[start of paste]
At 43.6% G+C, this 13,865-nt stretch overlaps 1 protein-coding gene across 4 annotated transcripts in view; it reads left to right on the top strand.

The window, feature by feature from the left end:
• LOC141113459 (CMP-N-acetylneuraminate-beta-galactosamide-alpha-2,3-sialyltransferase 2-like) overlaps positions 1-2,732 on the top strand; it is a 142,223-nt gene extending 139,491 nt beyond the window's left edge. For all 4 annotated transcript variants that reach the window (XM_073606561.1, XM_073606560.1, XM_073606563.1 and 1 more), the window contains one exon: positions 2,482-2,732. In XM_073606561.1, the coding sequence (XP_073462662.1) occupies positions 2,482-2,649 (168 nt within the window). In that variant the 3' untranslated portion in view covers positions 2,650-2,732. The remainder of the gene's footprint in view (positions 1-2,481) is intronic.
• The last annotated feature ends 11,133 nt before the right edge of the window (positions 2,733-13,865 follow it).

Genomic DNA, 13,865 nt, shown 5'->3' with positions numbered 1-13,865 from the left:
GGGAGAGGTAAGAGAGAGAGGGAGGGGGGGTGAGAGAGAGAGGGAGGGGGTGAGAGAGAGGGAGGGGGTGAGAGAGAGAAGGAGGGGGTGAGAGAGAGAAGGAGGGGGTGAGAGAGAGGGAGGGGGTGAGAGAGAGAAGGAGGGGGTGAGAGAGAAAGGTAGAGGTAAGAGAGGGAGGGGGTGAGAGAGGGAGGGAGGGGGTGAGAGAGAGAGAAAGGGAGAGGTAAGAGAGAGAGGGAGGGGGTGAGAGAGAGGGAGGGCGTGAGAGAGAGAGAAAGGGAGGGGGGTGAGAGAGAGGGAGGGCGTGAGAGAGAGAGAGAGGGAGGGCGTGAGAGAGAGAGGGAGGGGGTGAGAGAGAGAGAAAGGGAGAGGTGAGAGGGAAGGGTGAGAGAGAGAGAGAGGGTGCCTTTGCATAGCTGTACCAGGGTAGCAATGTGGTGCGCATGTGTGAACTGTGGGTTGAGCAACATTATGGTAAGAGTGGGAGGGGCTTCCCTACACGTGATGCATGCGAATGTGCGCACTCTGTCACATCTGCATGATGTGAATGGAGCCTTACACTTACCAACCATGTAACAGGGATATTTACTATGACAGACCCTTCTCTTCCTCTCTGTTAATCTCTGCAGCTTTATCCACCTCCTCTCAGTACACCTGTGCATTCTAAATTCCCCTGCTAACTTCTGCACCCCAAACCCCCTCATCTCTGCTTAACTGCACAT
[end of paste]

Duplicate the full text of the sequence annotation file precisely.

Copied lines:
At 43.6% G+C, this 13,865-nt stretch overlaps 1 protein-coding gene across 4 annotated transcripts in view; it reads left to right on the top strand.

The window, feature by feature from the left end:
• LOC141113459 (CMP-N-acetylneuraminate-beta-galactosamide-alpha-2,3-sialyltransferase 2-like) overlaps positions 1-2,732 on the top strand; it is a 142,223-nt gene extending 139,491 nt beyond the window's left edge. For all 4 annotated transcript variants that reach the window (XM_073606561.1, XM_073606560.1, XM_073606563.1 and 1 more), the window contains one exon: positions 2,482-2,732. In XM_073606561.1, the coding sequence (XP_073462662.1) occupies positions 2,482-2,649 (168 nt within the window). In that variant the 3' untranslated portion in view covers positions 2,650-2,732. The remainder of the gene's footprint in view (positions 1-2,481) is intronic.
• The last annotated feature ends 11,133 nt before the right edge of the window (positions 2,733-13,865 follow it).

Genomic DNA, 13,865 nt, shown 5'->3' with positions numbered 1-13,865 from the left:
GGGAGAGGTAAGAGAGAGAGGGAGGGGGGGTGAGAGAGAGAGGGAGGGGGTGAGAGAGAGGGAGGGGGTGAGAGAGAGAAGGAGGGGGTGAGAGAGAGAAGGAGGGGGTGAGAGAGAGGGAGGGGGTGAGAGAGAGAAGGAGGGGGTGAGAGAGAAAGGTAGAGGTAAGAGAGGGAGGGGGTGAGAGAGGGAGGGAGGGGGTGAGAGAGAGAGAAAGGGAGAGGTAAGAGAGAGAGGGAGGGGGTGAGAGAGAGGGAGGGCGTGAGAGAGAGAGAAAGGGAGGGGGGTGAGAGAGAGGGAGGGCGTGAGAGAGAGAGAGAGGGAGGGCGTGAGAGAGAGAGGGAGGGGGTGAGAGAGAGAGAAAGGGAGAGGTGAGAGGGAAGGGTGAGAGAGAGAGAGAGGGTGCCTTTGCATAGCTGTACCAGGGTAGCAATGTGGTGCGCATGTGTGAACTGTGGGTTGAGCAACATTATGGTAAGAGTGGGAGGGGCTTCCCTACACGTGATGCATGCGAATGTGCGCACTCTGTCACATCTGCATGATGTGAATGGAGCCTTACACTTACCAACCATGTAACAGGGATATTTACTATGACAGACCCTTCTCTTCCTCTCTGTTAATCTCTGCAGCTTTATCCACCTCCTCTCAGTACACCTGTGCATTCTAAATTCCCCTGCTAACTTCTGCACCCCAAACCCCCTCATCTCTGCTTAACTGCACAT